Rent-control laws limiting the rents private landlords can charge tenants are controversial in the United States. Critics have condemned rent control’s mandated wealth transfer from landlords to tenants, and economists have decried its negative effects on rental supply and quality. With the advent of the sharing economy, rent-controlled tenants can rent out their below-market units for short durations at market-level or premium prices, a practice I term “rent control sharing.” The reaction to rent-controlled tenants pocketing money from Airbnb and other homesharing sites at the expense of their hapless landlords has been negative. Yet, the sharing economy has not changed an essential feature of rent control: the redistribution of wealth from landlord to tenant. Instead, Airbnb and similar platforms have altered the form of the redistribution and the legal relations between landlord and tenant, and increased the salience of the wealth transfer from landlord to tenant. As a result, rent control sharing collides with public preferences for in-kind redistribution and stronger legal protections for property used personally or intimately. This Article explores how rent control sharing accentuates some of the flaws of rent control and fuels the debate over rent control’s future.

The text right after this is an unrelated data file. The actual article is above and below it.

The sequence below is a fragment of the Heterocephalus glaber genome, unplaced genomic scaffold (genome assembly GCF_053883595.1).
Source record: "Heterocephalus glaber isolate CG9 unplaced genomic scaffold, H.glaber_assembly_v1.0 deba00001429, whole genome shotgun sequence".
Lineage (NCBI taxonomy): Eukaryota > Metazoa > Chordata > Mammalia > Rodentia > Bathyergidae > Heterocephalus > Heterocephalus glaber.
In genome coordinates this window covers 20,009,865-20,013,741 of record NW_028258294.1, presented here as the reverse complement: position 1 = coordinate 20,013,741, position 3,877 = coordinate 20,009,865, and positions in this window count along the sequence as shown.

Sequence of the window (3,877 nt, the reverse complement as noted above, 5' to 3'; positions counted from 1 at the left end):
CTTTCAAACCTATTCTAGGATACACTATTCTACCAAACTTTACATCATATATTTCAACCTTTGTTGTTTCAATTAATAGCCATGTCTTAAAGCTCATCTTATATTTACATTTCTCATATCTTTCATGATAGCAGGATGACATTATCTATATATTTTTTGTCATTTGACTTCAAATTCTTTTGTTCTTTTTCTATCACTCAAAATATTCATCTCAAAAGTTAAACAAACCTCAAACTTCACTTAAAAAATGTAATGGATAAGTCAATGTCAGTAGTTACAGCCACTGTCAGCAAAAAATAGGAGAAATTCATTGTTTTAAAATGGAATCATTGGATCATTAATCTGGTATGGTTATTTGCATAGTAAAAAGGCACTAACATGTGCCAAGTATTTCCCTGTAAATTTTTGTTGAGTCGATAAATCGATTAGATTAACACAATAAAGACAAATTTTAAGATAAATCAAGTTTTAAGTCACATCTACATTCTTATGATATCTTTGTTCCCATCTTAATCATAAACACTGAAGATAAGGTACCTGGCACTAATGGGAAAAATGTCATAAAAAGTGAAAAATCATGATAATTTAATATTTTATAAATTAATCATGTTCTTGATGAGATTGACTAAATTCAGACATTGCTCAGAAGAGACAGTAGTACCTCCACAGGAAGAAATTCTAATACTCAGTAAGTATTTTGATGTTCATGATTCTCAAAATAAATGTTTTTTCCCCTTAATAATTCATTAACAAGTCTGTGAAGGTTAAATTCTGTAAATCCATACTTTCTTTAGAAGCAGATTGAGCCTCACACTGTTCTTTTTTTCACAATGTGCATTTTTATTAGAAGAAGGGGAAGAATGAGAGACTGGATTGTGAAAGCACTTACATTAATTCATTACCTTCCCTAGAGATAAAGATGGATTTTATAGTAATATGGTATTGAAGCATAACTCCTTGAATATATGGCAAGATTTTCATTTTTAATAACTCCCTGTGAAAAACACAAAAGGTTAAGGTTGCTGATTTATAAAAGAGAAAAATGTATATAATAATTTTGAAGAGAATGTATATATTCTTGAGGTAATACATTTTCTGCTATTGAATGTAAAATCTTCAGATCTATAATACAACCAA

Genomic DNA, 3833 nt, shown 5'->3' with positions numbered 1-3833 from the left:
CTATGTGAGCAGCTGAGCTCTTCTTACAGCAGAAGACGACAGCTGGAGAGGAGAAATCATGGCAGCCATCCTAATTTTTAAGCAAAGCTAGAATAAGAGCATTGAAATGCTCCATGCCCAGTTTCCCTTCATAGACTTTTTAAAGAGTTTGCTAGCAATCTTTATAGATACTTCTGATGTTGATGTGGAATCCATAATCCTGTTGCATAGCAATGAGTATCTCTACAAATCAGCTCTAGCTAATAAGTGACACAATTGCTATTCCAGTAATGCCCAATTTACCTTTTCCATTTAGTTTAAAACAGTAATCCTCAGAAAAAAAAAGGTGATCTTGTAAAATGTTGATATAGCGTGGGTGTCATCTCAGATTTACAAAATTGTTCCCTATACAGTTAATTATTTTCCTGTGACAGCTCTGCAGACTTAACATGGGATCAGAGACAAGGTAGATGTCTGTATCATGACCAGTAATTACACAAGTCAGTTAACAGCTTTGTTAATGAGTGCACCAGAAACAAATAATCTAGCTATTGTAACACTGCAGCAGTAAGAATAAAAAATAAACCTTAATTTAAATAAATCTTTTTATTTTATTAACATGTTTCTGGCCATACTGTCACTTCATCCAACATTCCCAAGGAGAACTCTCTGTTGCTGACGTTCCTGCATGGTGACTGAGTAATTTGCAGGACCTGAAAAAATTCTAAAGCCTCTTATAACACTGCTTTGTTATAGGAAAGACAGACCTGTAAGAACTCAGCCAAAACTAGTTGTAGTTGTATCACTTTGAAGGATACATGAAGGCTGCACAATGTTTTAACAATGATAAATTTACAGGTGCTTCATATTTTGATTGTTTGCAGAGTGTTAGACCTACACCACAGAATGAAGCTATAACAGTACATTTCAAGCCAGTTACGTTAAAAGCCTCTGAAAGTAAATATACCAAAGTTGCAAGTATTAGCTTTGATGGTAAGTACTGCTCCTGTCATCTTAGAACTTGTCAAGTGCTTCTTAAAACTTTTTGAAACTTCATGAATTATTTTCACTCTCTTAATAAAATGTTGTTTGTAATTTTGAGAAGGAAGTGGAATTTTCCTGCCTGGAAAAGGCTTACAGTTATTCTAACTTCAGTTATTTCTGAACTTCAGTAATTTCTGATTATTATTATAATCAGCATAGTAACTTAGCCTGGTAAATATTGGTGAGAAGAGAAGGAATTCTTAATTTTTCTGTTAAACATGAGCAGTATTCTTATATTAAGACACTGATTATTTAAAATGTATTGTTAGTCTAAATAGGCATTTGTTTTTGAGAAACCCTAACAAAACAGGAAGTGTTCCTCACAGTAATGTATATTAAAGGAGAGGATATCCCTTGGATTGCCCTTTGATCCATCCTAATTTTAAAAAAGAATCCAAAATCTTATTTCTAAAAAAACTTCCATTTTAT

I thank Ronit Levine-Schnur, Shelly Kreiczer-Levy, Shai Stern, and the participants of the Sharing Economy 2018 Workshop, the College of Law & Business, Ramat Gan, Israel for their helpful comments.
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